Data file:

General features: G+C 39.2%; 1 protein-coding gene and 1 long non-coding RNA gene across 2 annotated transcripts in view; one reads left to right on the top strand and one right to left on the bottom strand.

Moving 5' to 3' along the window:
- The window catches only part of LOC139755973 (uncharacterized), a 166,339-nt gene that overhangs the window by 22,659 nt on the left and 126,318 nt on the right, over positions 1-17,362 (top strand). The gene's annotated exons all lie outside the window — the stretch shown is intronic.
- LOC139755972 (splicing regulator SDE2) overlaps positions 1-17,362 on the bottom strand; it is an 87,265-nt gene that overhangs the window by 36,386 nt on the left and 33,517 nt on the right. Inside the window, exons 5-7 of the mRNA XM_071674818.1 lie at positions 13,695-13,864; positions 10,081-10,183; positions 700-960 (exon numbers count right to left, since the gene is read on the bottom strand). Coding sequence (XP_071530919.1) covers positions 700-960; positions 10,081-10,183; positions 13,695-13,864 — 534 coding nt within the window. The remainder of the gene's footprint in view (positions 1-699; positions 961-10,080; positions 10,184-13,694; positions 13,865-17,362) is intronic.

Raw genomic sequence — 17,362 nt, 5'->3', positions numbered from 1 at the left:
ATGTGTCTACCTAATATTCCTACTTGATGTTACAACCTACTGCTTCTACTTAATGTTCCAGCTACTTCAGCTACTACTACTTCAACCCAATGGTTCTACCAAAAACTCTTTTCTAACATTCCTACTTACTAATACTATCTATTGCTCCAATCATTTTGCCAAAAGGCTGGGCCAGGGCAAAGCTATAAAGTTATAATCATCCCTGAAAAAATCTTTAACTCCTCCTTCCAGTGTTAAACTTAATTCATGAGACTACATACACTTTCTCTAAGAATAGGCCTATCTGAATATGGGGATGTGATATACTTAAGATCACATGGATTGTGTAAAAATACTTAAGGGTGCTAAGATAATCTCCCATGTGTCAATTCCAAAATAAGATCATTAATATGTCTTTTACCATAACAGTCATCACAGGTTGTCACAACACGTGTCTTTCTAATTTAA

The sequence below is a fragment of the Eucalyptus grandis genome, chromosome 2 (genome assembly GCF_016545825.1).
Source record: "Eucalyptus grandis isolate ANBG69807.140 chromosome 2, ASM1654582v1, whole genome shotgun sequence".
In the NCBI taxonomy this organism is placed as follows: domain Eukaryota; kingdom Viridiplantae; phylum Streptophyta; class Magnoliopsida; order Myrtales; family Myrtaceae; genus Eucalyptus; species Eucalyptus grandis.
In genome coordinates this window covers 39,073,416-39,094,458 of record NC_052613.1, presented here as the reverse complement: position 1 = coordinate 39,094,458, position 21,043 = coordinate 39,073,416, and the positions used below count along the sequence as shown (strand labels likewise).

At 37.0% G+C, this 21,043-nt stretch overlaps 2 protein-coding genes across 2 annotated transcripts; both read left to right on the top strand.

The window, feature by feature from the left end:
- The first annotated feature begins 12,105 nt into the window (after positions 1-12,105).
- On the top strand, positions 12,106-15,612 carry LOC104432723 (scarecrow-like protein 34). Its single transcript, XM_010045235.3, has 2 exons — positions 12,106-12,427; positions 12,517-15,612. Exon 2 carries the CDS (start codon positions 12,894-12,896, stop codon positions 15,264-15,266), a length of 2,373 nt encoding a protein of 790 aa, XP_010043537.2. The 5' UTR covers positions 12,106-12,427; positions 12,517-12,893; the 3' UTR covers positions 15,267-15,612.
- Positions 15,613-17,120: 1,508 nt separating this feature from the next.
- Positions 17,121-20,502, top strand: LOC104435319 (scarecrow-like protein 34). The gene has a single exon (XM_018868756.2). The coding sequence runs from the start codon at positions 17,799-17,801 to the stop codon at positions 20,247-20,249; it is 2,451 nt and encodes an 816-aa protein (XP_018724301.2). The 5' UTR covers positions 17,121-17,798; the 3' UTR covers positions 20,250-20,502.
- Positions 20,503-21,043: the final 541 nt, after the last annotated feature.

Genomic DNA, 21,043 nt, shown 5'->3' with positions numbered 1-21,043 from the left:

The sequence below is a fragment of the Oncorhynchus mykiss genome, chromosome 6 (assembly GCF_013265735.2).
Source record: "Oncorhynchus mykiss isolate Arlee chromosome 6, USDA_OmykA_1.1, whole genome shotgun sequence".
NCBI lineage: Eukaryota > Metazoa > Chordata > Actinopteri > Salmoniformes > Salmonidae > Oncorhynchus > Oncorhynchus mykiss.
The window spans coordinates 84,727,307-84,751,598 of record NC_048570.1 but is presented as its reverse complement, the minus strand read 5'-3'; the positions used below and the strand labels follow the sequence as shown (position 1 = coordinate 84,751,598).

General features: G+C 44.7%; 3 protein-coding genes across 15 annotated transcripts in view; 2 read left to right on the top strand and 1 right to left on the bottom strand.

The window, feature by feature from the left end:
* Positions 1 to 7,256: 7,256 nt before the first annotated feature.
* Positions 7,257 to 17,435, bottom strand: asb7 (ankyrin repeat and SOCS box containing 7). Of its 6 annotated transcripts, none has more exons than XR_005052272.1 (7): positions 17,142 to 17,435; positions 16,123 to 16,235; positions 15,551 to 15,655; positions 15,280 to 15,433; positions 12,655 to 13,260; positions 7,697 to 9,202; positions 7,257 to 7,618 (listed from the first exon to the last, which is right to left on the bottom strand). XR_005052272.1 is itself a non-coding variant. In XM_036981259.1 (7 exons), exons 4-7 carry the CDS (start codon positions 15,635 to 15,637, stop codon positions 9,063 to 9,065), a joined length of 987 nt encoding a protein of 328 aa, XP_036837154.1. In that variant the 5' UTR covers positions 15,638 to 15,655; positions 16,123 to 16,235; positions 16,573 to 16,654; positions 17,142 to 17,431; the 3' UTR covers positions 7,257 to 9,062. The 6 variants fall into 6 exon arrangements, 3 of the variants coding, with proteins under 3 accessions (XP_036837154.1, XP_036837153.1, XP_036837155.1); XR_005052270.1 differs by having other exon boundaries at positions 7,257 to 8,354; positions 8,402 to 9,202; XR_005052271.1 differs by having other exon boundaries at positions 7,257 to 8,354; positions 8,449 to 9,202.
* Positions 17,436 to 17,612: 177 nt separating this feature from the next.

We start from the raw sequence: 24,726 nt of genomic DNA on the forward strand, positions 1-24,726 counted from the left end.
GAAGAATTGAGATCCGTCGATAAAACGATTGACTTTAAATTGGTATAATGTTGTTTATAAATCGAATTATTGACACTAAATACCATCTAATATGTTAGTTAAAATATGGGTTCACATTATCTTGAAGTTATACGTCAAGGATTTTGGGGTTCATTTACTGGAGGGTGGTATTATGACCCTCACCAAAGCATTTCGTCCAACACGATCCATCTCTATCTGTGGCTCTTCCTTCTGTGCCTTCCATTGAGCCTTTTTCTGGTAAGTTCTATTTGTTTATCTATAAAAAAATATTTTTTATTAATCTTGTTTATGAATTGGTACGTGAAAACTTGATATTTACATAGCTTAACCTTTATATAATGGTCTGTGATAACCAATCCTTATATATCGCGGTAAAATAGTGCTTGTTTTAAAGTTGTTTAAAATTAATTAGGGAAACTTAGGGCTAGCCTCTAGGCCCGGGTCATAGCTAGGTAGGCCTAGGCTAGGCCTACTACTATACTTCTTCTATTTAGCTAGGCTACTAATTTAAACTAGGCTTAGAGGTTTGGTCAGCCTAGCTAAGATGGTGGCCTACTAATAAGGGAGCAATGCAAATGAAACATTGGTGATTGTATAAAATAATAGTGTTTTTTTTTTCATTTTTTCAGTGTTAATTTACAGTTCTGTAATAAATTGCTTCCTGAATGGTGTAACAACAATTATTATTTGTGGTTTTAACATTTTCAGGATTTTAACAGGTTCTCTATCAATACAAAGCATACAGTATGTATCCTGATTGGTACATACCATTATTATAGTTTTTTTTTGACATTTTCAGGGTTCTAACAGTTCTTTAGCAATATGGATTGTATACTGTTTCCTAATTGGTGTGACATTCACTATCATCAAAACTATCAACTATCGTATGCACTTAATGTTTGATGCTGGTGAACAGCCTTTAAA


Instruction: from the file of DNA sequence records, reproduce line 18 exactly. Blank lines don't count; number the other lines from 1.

Genomic DNA, 21,043 nt, shown 5'->3' with positions numbered 1-21,043 from the left: